Echoing the fiery remarks he made to networks regarding retrans revenue at the TVB Forecast Conference in September, Nexstar Broadcasting Group Chairman/President/CEO Perry Sook warned the networks to keep away from the group's retransmission consent cash if they're unwilling to add to the pile.
The battle between station groups and networks over sharing retrans revenue has been building. Addressing investors on Nexstar's third-quarter earnings call this morning, Sook said Nexstar's affiliate agreements with the networks are in place for the time being, so retrans negotiations are not occurring right now.
As for future negotiations on the topic, Sook said Nexstar deserves every bit of the retrans cash it has fought for. "I don't understand why the networks would feel they're entitled to a piece of a revenue stream that we developed, that they had no hand in negotiating, documenting or collecting," he said. "With all due respect to my friends at the networks, I contend that the network programming is not the main reason that we're receiving compensation--it's the local programming."
Nexstar reported a 14% drop in revenue for the quarter, compared to the third quarter last year. Retransmission revenues increased 27.4% to $7.9 million.
During his B&C Broadcaster of the Year speech in September, Sook likened the networks to "the bully on the playground" for their efforts to share the cash station groups have extracted from the pay television operators to air their programming.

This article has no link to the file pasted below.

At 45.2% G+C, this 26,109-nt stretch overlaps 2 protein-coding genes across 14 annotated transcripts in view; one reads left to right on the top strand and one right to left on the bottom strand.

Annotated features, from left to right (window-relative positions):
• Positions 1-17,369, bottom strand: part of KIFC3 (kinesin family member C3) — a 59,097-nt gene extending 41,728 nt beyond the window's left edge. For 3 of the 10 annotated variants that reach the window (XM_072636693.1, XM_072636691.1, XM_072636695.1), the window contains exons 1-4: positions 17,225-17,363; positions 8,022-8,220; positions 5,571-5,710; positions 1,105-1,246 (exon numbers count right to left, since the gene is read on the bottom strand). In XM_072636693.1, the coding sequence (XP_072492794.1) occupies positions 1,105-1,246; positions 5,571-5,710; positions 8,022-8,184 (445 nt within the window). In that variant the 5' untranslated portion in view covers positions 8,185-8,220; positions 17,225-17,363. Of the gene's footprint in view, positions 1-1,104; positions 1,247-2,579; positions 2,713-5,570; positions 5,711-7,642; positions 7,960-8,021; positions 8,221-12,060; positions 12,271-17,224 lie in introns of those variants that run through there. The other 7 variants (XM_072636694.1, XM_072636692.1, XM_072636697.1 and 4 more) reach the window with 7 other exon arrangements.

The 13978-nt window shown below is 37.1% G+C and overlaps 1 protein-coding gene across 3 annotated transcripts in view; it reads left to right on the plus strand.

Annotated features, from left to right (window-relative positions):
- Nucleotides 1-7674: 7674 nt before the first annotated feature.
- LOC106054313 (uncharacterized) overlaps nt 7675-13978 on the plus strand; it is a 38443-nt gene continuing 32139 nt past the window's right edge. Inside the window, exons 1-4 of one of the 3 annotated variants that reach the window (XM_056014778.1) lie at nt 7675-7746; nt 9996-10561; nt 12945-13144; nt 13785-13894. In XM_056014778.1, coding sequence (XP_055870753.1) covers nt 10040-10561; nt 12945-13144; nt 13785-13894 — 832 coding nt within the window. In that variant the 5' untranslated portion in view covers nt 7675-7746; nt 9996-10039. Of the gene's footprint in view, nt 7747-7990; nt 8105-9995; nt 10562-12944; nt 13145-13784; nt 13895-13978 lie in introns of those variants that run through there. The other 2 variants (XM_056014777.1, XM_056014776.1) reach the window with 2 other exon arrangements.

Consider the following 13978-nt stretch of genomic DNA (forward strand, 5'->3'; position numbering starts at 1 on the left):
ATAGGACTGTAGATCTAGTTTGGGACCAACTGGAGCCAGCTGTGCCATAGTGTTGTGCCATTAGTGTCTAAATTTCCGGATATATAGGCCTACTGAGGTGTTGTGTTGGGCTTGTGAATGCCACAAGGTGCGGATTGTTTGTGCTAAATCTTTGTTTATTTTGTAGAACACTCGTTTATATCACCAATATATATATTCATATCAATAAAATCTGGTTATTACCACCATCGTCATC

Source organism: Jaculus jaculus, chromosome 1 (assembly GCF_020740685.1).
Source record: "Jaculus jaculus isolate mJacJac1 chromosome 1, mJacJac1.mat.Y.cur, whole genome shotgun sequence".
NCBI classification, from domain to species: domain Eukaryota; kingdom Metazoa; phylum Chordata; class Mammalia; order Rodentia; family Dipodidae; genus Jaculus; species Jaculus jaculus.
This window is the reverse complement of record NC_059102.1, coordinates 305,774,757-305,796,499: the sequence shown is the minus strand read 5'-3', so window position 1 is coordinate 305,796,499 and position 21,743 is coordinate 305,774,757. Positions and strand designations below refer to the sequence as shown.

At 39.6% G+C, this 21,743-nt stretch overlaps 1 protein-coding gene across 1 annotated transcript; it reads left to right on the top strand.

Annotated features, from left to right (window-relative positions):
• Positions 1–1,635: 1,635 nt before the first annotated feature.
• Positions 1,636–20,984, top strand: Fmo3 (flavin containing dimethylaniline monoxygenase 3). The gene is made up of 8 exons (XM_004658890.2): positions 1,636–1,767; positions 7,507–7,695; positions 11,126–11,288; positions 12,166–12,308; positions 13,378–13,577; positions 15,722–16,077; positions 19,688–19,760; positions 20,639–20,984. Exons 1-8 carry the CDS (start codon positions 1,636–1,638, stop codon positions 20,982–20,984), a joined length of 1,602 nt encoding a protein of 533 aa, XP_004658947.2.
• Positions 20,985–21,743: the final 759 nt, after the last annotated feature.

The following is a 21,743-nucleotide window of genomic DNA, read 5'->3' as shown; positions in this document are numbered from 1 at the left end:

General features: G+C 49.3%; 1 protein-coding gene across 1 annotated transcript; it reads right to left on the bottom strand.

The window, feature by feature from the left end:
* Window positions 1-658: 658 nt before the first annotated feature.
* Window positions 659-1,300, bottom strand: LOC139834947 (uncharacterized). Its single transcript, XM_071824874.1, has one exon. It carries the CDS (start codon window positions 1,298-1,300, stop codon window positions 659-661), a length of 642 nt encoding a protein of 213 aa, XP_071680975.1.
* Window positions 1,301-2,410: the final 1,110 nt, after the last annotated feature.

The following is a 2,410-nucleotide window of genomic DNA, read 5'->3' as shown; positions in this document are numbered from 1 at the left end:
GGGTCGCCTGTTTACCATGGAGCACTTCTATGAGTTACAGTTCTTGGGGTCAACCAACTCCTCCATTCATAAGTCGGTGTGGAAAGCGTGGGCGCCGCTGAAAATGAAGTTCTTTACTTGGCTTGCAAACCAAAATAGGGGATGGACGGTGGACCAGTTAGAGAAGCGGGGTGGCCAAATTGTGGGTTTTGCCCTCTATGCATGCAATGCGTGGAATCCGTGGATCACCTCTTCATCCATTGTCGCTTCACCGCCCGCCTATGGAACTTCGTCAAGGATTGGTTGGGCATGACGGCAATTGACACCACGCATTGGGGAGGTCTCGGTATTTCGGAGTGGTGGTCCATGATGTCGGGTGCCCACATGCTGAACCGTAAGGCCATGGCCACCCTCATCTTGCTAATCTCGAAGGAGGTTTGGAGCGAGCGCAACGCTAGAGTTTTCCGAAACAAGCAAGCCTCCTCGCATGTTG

Sook believes a $35 million retrans haul for 2010 was a realistic possibility. He said he's willing to work with the networks on growing retrans for all parties. "If the networks are able to negotiate better deals on behalf of all the affiliates and their O&Os than I'm able to negotiate as a small company, then I'd be willing to share that upside with them on a 50-50-basis," he said.
But if they're not working together, Sook suggested the networks are in for a scrap if they want a piece of Nexstar's action, declaring, "We'll fight just as hard to keep that retrans revenue as we did to create it in the first place."
While local broadcasters are increasingly concerned about the long-term viability of the network-affiliate relationship, Sook said the networks would suffer more from a divorce. "I think the local affiliates are more valuable to the network than the network is to the affiliates," said the Nexstar chief. "This distribution system of branded local stations...are what allows the network to distribute beyond their owned and operated universe, to create big-event programming. We are in a local community, we have a 50-year-old brand, and both buyers and sellers on both sides of the cash register know who we are."
Sook said retrans, political spending and e-media, along with an improved economic picture, should have Nexstar on much better footing in 2010.
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Michael Malone, senior content producer at B+C/Multichannel News, covers network programming, including entertainment, news and sports on broadcast, cable and streaming; and local broadcast television. He hosts the podcasts Busted Pilot, about what’s new in television, and Series Business, a chat with the creator of a new program, and writes the column “The Watchman.” He joined B+C in 2005. His journalism has also appeared in The New York Times, The Philadelphia Inquirer, Playboy and New York magazine.